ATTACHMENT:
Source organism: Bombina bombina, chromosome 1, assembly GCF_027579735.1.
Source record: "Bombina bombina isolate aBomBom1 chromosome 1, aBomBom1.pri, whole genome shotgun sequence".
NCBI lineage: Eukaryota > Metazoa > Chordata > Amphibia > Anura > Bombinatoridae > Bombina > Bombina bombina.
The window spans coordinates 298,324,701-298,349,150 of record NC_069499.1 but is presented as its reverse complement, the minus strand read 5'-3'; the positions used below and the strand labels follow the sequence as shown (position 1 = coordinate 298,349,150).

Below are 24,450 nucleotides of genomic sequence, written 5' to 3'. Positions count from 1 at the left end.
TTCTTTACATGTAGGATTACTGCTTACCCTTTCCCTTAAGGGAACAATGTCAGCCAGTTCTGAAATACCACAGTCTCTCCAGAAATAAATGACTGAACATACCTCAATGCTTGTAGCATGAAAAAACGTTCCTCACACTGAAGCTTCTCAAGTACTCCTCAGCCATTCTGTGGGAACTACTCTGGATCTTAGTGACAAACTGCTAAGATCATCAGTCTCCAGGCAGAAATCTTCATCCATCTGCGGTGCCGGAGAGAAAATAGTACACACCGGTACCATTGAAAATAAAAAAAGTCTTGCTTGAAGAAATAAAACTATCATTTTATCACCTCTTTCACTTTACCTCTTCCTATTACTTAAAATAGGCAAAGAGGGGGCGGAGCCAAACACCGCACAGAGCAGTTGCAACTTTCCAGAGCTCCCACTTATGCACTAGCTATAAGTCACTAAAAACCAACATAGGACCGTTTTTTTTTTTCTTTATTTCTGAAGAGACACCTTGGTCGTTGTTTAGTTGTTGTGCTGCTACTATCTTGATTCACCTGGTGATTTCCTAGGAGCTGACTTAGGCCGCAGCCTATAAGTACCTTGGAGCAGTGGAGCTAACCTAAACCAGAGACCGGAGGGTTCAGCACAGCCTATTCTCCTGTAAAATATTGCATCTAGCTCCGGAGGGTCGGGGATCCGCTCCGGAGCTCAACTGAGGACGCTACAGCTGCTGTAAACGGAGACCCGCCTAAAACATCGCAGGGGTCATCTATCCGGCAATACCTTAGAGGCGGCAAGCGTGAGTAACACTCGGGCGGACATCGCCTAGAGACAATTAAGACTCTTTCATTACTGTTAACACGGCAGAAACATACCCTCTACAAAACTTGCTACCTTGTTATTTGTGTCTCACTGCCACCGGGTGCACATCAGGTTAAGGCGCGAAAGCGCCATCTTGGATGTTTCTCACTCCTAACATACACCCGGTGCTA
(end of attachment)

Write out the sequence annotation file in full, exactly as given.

Source organism: Bombina bombina, chromosome 1, assembly GCF_027579735.1.
Source record: "Bombina bombina isolate aBomBom1 chromosome 1, aBomBom1.pri, whole genome shotgun sequence".
NCBI lineage: Eukaryota > Metazoa > Chordata > Amphibia > Anura > Bombinatoridae > Bombina > Bombina bombina.
The window spans coordinates 298,324,701-298,349,150 of record NC_069499.1 but is presented as its reverse complement, the minus strand read 5'-3'; the positions used below and the strand labels follow the sequence as shown (position 1 = coordinate 298,349,150).

Below are 24,450 nucleotides of genomic sequence, written 5' to 3'. Positions count from 1 at the left end.
TTCTTTACATGTAGGATTACTGCTTACCCTTTCCCTTAAGGGAACAATGTCAGCCAGTTCTGAAATACCACAGTCTCTCCAGAAATAAATGACTGAACATACCTCAATGCTTGTAGCATGAAAAAACGTTCCTCACACTGAAGCTTCTCAAGTACTCCTCAGCCATTCTGTGGGAACTACTCTGGATCTTAGTGACAAACTGCTAAGATCATCAGTCTCCAGGCAGAAATCTTCATCCATCTGCGGTGCCGGAGAGAAAATAGTACACACCGGTACCATTGAAAATAAAAAAAGTCTTGCTTGAAGAAATAAAACTATCATTTTATCACCTCTTTCACTTTACCTCTTCCTATTACTTAAAATAGGCAAAGAGGGGGCGGAGCCAAACACCGCACAGAGCAGTTGCAACTTTCCAGAGCTCCCACTTATGCACTAGCTATAAGTCACTAAAAACCAACATAGGACCGTTTTTTTTTTTCTTTATTTCTGAAGAGACACCTTGGTCGTTGTTTAGTTGTTGTGCTGCTACTATCTTGATTCACCTGGTGATTTCCTAGGAGCTGACTTAGGCCGCAGCCTATAAGTACCTTGGAGCAGTGGAGCTAACCTAAACCAGAGACCGGAGGGTTCAGCACAGCCTATTCTCCTGTAAAATATTGCATCTAGCTCCGGAGGGTCGGGGATCCGCTCCGGAGCTCAACTGAGGACGCTACAGCTGCTGTAAACGGAGACCCGCCTAAAACATCGCAGGGGTCATCTATCCGGCAATACCTTAGAGGCGGCAAGCGTGAGTAACACTCGGGCGGACATCGCCTAGAGACAATTAAGACTCTTTCATTACTGTTAACACGGCAGAAACATACCCTCTACAAAACTTGCTACCTTGTTATTTGTGTCTCACTGCCACCGGGTGCACATCAGGTTAAGGCGCGAAAGCGCCATCTTGGATGTTTCTCACTCCTAACATACACCCGGTGCTA